Although waterfowl (ducks & geese) and gallinaceous birds (turkeys, grouse, chickens & quail) are most often associated with carriage of HPAI H5 viruses, terrestrial birds such as crows, starlings, pigeons, and sparrows are also known to carry, and shed, theses viruses as well (see 2007’s EID Journal Role of Terrestrial Wild Birds in Ecology of Influenza A Virus (H5N1).
As far back as 2008, we saw reports out of India of crows dying from the H5N1 virus. In 2012, and again in 2014 India saw numerous wild bird die offs that were blamed on the avian flu virus (see Media Report: H5N1 Killing Crows In Jharkhand).While once a major hotbed of H5N1 activity, including the detection of 8 human cases, reports have become far more sporadic from Bangladesh over the past few years with only one outbreak reported in all of 2016.
This year (2017) has been only slightly more active, with 1 report of H5N1 in a poultry flock last January, quickly followed by two reports of H5N1 killing crows at the Rajshashi Medical College Campus, and again 200 miles away in Dhaka.
Today, however, the OIE is reporting two incidents in Dhaka - roughly less than 5 miles apart and on the same day (11/25/17) - involving the deaths of 63 crows.
While not exactly a unique occurrence, this is a reminder that the H5N1 virus continues to circulate in the environment, and can return to areas where it hasn't been seen in months, or even years.
Although the incidence of terrestrial bird carriage of HPAI viruses is poorly understood and its significance remains hotly debated, recent studies and surveillance suggests their role may be greater than previously believed.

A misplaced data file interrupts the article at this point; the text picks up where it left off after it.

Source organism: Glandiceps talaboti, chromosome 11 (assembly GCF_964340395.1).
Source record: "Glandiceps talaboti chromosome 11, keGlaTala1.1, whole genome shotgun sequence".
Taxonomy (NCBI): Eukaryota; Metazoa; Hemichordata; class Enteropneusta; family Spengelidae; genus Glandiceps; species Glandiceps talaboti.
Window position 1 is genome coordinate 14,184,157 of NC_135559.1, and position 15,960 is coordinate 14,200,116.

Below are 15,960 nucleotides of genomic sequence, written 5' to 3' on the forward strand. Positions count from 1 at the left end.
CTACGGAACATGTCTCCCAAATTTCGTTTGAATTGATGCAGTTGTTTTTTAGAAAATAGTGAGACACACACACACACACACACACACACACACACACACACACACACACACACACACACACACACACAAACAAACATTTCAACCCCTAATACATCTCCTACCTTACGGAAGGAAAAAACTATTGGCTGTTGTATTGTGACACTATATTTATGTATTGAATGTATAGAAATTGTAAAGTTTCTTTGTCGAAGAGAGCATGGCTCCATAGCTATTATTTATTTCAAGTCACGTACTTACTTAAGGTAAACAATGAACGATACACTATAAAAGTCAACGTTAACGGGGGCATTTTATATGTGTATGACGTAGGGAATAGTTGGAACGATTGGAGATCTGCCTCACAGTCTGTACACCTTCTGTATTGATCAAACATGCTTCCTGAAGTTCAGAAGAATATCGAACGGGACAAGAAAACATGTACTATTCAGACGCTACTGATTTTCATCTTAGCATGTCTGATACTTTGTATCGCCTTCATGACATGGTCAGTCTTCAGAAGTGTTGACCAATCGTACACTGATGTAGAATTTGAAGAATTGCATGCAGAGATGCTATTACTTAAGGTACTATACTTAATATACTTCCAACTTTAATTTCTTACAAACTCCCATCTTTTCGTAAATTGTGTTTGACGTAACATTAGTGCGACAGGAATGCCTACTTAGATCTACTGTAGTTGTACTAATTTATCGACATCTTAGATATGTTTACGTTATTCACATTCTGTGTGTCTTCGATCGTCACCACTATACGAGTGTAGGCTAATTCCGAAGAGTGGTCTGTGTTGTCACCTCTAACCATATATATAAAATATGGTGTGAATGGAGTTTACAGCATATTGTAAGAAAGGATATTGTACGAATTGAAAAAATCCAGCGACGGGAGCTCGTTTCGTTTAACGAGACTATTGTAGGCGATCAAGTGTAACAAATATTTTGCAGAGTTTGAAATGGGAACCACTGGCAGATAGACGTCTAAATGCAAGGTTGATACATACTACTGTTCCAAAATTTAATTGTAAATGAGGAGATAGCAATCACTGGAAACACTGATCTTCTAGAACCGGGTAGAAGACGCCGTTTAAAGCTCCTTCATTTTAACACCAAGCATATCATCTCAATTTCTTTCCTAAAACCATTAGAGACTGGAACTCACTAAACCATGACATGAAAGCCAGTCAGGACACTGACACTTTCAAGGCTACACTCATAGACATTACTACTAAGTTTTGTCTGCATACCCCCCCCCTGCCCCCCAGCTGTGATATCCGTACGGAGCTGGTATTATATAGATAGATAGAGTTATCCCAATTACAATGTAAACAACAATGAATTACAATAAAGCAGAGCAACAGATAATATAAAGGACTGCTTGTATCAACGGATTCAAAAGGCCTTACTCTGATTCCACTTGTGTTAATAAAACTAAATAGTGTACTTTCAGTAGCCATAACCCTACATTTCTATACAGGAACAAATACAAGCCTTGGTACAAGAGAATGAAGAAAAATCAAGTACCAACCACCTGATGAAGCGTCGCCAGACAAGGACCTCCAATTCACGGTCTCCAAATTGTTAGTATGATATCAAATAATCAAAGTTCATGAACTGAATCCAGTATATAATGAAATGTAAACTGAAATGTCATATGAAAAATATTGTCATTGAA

- The Survey of H5N1 Flu Virus in Wild Birds in 14 Provinces of China from 2004 to 2007, published in 2009, found 26 positive samples distributed across 9 species from among 7320 passerine samples tested, providing a very low incidence of 0.36%. However, among tree sparrows tested, the prevalence was three times higher at 1.09%.
- The 2012 PLoS One Study A Survey of Avian Influenza in Tree Sparrows in China in 2011, found serological evidence of prior H5 subtype HPAI infection in 94 of 800 (11.75%) of sparrows tested, showing that HPAI H5 infection need not always prove fatal in that species.
- In 2013, in Pathogenesis in Eurasian tree sparrows inoculated with H5N1 highly pathogenic avian influenza virus and experimental virus transmission from tree sparrows to chickens by Yamamoto Y, Nakamura K, Yamada M, Mase M., the authors found that inoculated birds lived up to 11 days and shed copious amounts of the virus during that time, and suggested that Eurasian tree sparrows could be potential vectors to housed poultry.
- And a 2015 study - Avian Path: Susceptibility of Wild Passerine Birds To HPAI H5N1 - examined the susceptibility of three passerine bird species (reed buntings, brown-eared bulbuls and pale thrushes) to HPAI H5N1, and finds that 2 out of 3 (buntings & bulbuls) sickened and died, while pale thrushes seroconverted exhibited no clinical signs of infection.
With the emergence of new avian flu viruses around the globe nearly every year, and an expansion of their host ranges, the research into their interactions with thousands of non-aquatic bird species has only just begun.